Anglo Saxon Inhabitants of the Great Bradley
Generally, the most important necessity for living, and the one which often decided the site of a village, was water. Great Bradley was probably no exception. It must have been sited where it is for two reasons. First, it was close to the river, which was likely to have been drinkable during the initial settlement; and secondly, the river here was shallow enough for people to cross, as it still is today.
The Anglo Saxons arrived on the shores from about AD 400 following the collapse of Roman rule. They comprised two closely related groups, the Angles and Saxons, from Northern Germany and Denmark. The term East Anglia is derived from East Angles. Essex means East Saxons. It was the Angles, therefore, who settled in these parts. They were almost certainly living in the Great Bradley area as the name derives from the Anglo Saxon meaning 'Broad Wood or Clearing'
Early Anglo-Saxon period (5th - 7th century AD)
Remains of settlements from this period have only been found in the river valleys and light soil areas but nothing in Great Bradley. Within two centuries, the country was effectively divided into seven kingdoms: Wessex, Northumberland, Mercia, Kent, Sussex, East Anglia and Essex. Eastengle, "the East Angles" was, in fact, an artificial name, created after two distinct tribal groups of Angles, "the North Folk" and "the South Folk", came together. .Suffolk eventually came to be ruled by the Wuffinga dynasty, but was ruled by Wessex, Mercia and Northumbria as well as by its own kings. A smaller unit of rule was a 'hundred', which was a group of villages. Great Bradley was in the hundred of Risbridge, which survived as district name until 1974
Suffolk as part of the Kingdom of East Anglia, began to be converted to Christianity after c.630, when King Sigbert requested help from Rome and was sent Bishop Felix who established his see at Domnoc (probably the present-day Dunwich). Monasteries were soon founded around the kingdom - at Blythburgh and Icanho (Iken) around 654 and Ely (673). Raedwald, King of the East
Anglian had been converted in 597. Over 50 churches were dedicated in the Anglo-Saxon kingdom before the Danish incursions of the ninth century but little else is known about them.
The Middle and Late Saxon Period (7th - early 11th century):-
In 673 the distinction between Norfolk and Suffolk was cemented when Archbishop Theadore divided his East Anglian diocese in two, with Suffolk being run from Dunwich. The county system as such was created in Wessex, with ß 4ßHamtunscirß 5ß, recorded in 755, being the earliest recorded scir (county is a Norman word). As the Wessex kings dominated, the county system spread. In 895, that the name pagus Suthfolchi "the country of the South Folk" is first used to describe a specific area and it is really from this time modern county of Suffolk can be said to date.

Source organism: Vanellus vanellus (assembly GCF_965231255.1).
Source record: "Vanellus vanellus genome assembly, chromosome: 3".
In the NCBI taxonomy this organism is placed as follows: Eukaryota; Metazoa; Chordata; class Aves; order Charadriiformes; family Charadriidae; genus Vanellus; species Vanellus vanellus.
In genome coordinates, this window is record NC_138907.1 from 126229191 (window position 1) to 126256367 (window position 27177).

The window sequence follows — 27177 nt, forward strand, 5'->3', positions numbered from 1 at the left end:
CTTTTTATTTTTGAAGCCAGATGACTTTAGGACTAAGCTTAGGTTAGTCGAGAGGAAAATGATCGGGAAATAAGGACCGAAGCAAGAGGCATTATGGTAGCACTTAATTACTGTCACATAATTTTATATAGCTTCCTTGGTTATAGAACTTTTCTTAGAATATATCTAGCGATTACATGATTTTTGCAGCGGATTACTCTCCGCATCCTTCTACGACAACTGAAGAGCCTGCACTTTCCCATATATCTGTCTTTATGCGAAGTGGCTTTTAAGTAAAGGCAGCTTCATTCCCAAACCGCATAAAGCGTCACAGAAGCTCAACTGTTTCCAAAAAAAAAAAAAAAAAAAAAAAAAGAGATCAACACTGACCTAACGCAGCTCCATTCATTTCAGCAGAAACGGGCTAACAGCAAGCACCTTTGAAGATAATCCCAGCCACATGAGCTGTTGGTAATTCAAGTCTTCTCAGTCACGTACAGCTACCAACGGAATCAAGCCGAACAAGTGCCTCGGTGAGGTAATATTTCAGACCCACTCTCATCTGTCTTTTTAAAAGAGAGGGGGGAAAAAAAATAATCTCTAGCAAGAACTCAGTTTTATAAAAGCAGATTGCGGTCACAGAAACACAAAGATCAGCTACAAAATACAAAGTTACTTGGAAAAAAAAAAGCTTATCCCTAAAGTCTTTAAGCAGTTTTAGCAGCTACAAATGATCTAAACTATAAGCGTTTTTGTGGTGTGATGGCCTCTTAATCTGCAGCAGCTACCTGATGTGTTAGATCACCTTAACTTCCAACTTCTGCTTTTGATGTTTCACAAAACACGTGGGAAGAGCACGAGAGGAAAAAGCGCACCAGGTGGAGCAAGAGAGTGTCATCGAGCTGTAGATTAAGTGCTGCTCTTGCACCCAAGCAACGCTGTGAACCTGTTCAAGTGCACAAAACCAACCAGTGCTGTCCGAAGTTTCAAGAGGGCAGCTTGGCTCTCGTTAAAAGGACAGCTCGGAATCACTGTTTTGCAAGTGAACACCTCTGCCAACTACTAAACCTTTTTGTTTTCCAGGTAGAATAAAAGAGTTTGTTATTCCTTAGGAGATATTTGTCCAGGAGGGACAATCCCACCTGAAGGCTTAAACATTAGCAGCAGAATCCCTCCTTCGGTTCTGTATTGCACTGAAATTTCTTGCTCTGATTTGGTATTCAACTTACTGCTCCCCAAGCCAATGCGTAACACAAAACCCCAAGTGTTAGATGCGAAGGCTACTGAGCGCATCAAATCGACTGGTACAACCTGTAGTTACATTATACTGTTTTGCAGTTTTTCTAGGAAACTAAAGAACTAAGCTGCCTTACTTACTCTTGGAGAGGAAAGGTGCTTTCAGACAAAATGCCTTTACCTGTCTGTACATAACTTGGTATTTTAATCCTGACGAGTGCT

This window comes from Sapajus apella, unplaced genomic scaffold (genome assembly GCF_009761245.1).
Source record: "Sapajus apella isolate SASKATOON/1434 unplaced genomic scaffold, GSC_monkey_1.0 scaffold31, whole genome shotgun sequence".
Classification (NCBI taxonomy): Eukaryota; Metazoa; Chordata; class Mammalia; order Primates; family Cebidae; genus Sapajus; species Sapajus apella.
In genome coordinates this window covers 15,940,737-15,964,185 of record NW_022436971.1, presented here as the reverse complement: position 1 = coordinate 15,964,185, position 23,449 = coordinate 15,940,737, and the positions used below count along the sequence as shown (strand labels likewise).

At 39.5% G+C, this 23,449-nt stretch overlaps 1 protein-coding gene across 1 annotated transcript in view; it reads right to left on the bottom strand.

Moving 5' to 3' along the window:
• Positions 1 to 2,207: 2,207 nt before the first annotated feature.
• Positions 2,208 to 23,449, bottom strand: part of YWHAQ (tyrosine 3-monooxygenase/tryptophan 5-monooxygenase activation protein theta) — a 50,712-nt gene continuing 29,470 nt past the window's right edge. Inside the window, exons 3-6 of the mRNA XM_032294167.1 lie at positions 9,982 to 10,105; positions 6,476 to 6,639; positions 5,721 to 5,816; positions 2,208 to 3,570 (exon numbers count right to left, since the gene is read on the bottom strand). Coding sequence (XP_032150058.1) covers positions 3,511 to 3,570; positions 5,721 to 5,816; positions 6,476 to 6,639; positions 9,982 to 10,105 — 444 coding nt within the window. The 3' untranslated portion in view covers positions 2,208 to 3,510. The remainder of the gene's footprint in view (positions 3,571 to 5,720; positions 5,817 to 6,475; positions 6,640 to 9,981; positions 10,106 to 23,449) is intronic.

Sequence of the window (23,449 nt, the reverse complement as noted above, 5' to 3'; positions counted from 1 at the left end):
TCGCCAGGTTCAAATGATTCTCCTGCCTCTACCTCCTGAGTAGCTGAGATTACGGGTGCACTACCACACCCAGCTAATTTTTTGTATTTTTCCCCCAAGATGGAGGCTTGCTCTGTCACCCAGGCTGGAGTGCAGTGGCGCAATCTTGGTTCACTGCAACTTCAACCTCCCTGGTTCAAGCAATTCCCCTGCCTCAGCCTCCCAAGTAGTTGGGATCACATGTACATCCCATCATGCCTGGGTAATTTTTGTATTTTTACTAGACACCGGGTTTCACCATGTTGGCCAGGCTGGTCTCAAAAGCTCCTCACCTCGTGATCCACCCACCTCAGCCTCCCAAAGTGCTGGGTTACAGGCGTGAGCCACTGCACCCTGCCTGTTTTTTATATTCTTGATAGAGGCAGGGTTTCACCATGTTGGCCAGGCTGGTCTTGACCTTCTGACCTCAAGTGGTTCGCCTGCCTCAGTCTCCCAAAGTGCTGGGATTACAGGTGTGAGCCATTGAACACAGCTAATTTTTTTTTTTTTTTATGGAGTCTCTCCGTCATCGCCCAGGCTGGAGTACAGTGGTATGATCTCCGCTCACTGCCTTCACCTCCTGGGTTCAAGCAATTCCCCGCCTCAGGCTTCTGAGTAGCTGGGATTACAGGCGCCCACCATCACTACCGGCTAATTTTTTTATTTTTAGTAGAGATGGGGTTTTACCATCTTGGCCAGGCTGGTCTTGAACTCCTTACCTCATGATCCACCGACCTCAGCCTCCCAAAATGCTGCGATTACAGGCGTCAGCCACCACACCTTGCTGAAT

Anglo-Saxons & Danes
Suffolk fell under the control of Mercia in the late 8th century and under that of Wessex in the early 9th century. By the end of century East Anglia was independent again and King Edmund, whom Bury St Edmunds is now named, after was crowned King of the Angles on Christmas Day AD 855. The Danes landed in 865 and executed King Edmund in 869 at Haegelisdun, now believed to be seven miles south east of Bury St Edmunds where his body was finally laid to rest around 903. Suffolk became part of the Danish Kingdom and known as East Danelaw
King Alfred's son, Edward the Elder, regained the area for England in 918.By 1013 Suffolk was back in Danish hands, being ruled by King Cnut in 1016. By 1042 the land around Clare was ruled by a Dane called Fyn
In 1044 Edward the Confessor gave the Benedictine monks of St Edmund control of West Suffolk. This County split was to last until 1935. In 1044 Suffolk was created into a Earldom and governed by Harold the first Earl of Anglia. His principal base was at Bergholt. He was of course eventually made King of England in January 1066, a reign which lasted only a few months.
During this period the population of Suffolk rose rapidly, thanks to the fertile nature of the land. By the Norman invasion it was the most populated part of England and most of Suffolk's major towns and most of its present-day villages were already in existence.
It is believed that the area of Great Bradley was held by the Saxon thane, Ulf up to 1066